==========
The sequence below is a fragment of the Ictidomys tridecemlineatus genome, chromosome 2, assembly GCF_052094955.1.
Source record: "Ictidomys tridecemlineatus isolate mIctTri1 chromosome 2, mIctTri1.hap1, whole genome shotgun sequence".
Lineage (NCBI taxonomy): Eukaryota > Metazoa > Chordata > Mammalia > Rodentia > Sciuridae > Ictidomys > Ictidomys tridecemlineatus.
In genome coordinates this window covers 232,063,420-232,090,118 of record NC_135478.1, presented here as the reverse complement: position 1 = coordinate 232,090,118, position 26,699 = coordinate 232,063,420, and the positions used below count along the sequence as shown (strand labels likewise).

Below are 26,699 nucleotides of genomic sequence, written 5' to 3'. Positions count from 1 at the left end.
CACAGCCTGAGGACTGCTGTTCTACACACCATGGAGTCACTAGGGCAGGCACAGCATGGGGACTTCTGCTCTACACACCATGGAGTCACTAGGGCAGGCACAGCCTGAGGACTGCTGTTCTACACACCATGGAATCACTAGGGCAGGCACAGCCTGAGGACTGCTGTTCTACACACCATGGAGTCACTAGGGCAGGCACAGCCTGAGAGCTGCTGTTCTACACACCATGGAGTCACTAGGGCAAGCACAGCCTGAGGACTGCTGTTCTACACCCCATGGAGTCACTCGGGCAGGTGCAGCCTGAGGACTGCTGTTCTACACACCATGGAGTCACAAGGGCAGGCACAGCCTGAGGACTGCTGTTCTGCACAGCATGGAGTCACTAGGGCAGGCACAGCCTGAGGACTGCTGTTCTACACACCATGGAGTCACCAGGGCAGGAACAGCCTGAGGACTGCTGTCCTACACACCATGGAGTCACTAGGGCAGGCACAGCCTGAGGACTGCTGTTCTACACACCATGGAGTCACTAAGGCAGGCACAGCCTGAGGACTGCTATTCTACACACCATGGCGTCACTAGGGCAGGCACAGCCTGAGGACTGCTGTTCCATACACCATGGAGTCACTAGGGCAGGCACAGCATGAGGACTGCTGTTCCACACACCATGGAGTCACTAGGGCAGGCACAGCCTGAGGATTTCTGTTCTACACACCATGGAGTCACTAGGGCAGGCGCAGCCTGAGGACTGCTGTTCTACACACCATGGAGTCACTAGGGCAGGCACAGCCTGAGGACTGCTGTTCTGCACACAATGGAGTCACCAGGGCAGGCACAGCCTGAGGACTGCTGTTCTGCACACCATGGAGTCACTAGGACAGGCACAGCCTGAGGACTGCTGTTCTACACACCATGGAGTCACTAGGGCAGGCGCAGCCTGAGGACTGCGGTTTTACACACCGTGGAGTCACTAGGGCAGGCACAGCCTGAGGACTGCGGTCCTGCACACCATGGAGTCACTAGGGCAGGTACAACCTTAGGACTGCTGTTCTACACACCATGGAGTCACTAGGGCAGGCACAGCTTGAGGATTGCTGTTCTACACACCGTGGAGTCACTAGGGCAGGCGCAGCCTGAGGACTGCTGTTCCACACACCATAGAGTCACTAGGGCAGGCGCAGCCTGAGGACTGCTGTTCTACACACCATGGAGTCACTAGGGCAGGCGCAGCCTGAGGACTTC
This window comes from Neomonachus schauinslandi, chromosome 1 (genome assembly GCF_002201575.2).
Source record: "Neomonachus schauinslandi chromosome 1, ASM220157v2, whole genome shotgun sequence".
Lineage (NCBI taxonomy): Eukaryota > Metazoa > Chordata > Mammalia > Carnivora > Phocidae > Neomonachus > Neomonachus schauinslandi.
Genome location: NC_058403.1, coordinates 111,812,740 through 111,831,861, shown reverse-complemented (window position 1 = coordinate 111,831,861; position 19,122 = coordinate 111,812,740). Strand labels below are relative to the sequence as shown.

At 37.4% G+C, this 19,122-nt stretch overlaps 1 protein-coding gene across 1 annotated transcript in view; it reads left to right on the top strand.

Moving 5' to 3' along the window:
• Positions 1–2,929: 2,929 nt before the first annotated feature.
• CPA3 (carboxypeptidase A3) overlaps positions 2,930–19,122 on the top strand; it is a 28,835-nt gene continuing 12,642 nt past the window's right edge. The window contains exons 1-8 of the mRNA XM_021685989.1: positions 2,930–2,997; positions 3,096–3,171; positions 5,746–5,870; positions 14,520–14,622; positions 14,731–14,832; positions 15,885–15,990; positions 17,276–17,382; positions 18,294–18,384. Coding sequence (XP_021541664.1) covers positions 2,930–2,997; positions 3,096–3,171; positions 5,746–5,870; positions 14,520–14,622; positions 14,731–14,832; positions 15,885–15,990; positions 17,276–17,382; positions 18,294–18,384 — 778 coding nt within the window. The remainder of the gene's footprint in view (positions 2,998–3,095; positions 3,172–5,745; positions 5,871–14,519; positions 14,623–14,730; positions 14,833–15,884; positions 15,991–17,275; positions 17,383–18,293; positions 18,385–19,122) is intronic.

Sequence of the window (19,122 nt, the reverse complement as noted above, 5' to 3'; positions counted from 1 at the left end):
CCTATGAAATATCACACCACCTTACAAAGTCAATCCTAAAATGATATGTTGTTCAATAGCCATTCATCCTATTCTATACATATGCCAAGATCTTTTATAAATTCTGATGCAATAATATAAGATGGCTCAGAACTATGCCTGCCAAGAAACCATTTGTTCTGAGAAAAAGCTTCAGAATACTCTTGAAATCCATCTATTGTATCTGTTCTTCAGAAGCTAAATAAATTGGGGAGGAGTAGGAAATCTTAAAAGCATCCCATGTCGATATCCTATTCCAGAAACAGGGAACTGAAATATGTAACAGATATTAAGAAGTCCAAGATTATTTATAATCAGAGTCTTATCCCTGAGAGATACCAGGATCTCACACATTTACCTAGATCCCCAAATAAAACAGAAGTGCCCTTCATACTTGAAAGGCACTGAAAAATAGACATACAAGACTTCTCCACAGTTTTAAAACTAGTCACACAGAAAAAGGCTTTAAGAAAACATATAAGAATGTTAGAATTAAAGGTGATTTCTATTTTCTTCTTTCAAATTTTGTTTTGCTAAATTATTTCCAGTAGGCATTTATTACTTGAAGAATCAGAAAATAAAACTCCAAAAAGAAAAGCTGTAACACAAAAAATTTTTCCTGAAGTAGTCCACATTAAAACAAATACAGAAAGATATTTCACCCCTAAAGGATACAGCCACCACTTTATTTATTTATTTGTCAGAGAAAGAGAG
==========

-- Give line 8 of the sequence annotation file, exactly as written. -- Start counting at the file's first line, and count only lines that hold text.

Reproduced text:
Source record: "Neomonachus schauinslandi chromosome 1, ASM220157v2, whole genome shotgun sequence".